# CSE 127: Lecture 7

The topics covered in this lecture are Differential Timing Analysis

## Differential Timing Analysis

The modexp is invoked in a smartcard with an externally provided x, the private decryption exponent d, the number of bits in the exponent and modulus k (say 1024), and the public modulus n.

Recall that the public key is (e,n), and the secret key is d, where e d = 1 mod phi(n).

The low order bit of the exponent is 1, so e[0]==1. We unroll the loop and constant propagte this fact, so the original loop

```Integer modexp(Integer x, Bit e[], int k, Integer n)
{
Integer y = 1, z = x;
int	i;

//                k-1       i
// exponent e = sum   e[i] 2
//                i=0
for (i = 0; i < k; i++) {
if (1 == e[i]) {
y = y * z mod n;
}
z = z * z mod n;
}
return y;
}
```
becomes
```Integer modexp(Integer x, Bit e[], int k, Integer n)
{
// Z
Integer y = 1, z = x;
int	i;

y = y * z mod n; // x
z = z * z mod n; // x^2
// A
if (1 == e[1]) {
y = y * z mod n; // D
}
z = z * z mod n;
// B
for (i = 2; i < k; i++) {
if (1 == e[i]) {
y = y * z mod n;
}
z = z * z mod n;
}
// C
return y;
}
```
We can select a variety of inputs x and measure the total time that passes until we get a return value. Call this time t(x).

We construct a timing model for the computation. This allows us to determine TZA. Set tau(x)=t(x)-TZA. We know also that tau(x)=TAB+TBC.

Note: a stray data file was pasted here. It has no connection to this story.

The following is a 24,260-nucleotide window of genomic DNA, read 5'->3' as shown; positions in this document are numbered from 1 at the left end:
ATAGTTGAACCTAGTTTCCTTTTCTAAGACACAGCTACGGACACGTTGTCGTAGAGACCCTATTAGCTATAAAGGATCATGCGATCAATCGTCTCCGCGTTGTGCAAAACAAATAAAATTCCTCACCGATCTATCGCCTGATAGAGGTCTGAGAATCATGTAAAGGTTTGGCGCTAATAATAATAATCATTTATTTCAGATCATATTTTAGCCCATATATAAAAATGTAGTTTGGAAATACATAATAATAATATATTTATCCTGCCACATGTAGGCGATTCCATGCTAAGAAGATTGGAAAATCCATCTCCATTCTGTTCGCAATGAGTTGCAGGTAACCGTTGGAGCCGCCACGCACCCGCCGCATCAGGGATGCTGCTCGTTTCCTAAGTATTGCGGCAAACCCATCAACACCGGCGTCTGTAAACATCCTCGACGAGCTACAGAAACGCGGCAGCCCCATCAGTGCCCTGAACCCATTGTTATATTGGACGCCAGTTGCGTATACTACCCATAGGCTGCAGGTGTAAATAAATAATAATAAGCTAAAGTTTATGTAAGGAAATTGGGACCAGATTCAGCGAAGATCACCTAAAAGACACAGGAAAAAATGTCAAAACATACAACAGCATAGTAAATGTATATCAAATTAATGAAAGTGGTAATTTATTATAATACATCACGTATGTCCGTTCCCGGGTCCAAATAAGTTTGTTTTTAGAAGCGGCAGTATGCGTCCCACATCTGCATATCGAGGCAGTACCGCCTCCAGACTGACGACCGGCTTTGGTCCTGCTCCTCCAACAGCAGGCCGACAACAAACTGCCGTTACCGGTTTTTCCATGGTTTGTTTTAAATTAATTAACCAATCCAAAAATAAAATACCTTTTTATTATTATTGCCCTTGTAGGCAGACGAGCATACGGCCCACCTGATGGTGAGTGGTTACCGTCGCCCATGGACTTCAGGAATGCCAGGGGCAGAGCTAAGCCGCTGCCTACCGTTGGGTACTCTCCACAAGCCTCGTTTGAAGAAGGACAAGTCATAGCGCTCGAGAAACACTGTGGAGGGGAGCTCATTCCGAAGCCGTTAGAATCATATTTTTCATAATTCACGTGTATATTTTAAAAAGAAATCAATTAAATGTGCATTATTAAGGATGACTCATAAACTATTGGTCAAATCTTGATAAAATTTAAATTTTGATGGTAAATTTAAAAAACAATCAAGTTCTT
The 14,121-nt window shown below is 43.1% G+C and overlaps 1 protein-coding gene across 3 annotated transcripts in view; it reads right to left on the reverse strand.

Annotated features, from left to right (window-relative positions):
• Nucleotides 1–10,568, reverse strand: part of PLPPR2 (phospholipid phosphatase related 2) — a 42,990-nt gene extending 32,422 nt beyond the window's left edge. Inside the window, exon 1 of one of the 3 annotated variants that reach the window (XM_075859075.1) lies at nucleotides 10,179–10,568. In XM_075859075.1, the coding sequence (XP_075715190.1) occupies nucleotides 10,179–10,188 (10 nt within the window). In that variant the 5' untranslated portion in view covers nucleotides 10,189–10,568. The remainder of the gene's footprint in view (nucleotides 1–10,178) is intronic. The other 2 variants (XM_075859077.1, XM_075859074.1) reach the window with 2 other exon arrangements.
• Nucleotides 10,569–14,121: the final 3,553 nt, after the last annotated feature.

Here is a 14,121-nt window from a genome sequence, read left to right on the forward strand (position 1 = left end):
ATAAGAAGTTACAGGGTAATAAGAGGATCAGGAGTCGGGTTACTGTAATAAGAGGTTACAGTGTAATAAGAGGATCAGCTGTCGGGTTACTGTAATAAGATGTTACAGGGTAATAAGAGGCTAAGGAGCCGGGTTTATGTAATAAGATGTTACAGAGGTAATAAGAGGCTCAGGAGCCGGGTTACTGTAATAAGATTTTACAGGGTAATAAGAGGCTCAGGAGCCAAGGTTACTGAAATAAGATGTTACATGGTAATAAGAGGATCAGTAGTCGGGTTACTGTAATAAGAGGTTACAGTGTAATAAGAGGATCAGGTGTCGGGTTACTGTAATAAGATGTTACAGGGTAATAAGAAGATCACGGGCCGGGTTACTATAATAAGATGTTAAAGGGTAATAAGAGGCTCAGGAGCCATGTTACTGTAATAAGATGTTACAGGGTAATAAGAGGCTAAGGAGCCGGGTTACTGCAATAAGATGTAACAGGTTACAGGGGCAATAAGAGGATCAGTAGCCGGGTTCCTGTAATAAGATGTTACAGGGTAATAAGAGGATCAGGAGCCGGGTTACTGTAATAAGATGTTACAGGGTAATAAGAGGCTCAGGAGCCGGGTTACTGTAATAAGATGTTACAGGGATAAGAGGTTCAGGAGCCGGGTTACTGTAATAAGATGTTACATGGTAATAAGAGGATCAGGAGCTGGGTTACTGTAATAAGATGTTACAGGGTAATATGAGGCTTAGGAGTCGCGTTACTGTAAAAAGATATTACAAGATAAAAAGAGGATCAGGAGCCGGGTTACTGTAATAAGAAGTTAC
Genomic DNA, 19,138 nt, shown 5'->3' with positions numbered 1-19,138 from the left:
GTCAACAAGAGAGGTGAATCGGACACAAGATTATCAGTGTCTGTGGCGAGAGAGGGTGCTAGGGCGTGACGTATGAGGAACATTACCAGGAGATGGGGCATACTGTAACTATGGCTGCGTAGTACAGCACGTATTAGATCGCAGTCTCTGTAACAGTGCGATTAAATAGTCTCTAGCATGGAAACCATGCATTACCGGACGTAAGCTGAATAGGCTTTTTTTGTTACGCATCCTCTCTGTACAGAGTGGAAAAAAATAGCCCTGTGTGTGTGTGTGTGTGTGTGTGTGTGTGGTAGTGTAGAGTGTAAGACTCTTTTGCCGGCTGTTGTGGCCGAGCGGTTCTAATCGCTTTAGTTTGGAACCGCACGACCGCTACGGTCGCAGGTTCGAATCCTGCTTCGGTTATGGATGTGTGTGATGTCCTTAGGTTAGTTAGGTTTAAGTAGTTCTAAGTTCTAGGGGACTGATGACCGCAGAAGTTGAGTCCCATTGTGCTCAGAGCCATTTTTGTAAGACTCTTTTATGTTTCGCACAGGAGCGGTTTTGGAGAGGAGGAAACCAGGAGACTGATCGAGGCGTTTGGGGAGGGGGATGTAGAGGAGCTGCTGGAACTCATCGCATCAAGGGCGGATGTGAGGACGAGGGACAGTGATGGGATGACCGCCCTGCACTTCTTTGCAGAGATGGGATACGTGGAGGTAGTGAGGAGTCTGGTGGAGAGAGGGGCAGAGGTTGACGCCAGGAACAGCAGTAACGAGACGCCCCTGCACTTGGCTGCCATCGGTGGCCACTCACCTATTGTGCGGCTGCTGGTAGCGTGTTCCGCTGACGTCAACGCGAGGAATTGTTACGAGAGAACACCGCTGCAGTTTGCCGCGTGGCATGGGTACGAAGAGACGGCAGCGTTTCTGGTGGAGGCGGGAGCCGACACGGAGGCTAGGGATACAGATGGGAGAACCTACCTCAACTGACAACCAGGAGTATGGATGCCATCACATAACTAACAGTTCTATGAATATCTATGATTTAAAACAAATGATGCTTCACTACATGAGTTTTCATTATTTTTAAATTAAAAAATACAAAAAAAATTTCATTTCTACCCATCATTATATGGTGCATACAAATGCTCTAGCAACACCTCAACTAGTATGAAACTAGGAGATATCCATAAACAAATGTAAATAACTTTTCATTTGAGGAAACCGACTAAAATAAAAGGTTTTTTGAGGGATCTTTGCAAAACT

We do not know if e[1] is one or zero. If it is zero, TAB is essentially zero. If it is one, then TAB is data dependent; in particular, it varies as a function of the input x.

Next, we model TBC as a random variable. We quickly lose track of y since we do not know the e[] values, and so this value looks like a large amount of noise added to the signal TAB that we are trying to detect.

To detect whether TAB is actually data dependent, we chose random input values x, determine whether the time required to compute y * z mod n is "high" or "low" (the statement at D), measure tau(x), and put it into a "high" or "low" set of timing values. After many measurements, we average the values, so we get a "high" high-set-mean(tau(x))=TAB+TBC, and a low-set-mean(tau(x))=TAB+TBC. Since

```high-set-mean(tau(x))=high-set-mean(TAB)+high-set-mean(TBC)
low-set-mean(tau(x))=low-set-mean(TAB)+low-set-mean(TBC)
```
and with enough samples high-set-mean(TBC)=low-set-mean(TBC) since this measurement arises from the same random variable, the values high-set-mean(tau(x)) should differ from low-set-mean(tau(x)) when e[1] is 1.

To see how small signals can be detected, take a look at this C simulation program. To build it, you should use the command

```cc -o sig_detect sig_detect.c -lm
```
or
```gcc -o sig_detect sig_detect.c -lm
```
since you must tell the linker to include the math library.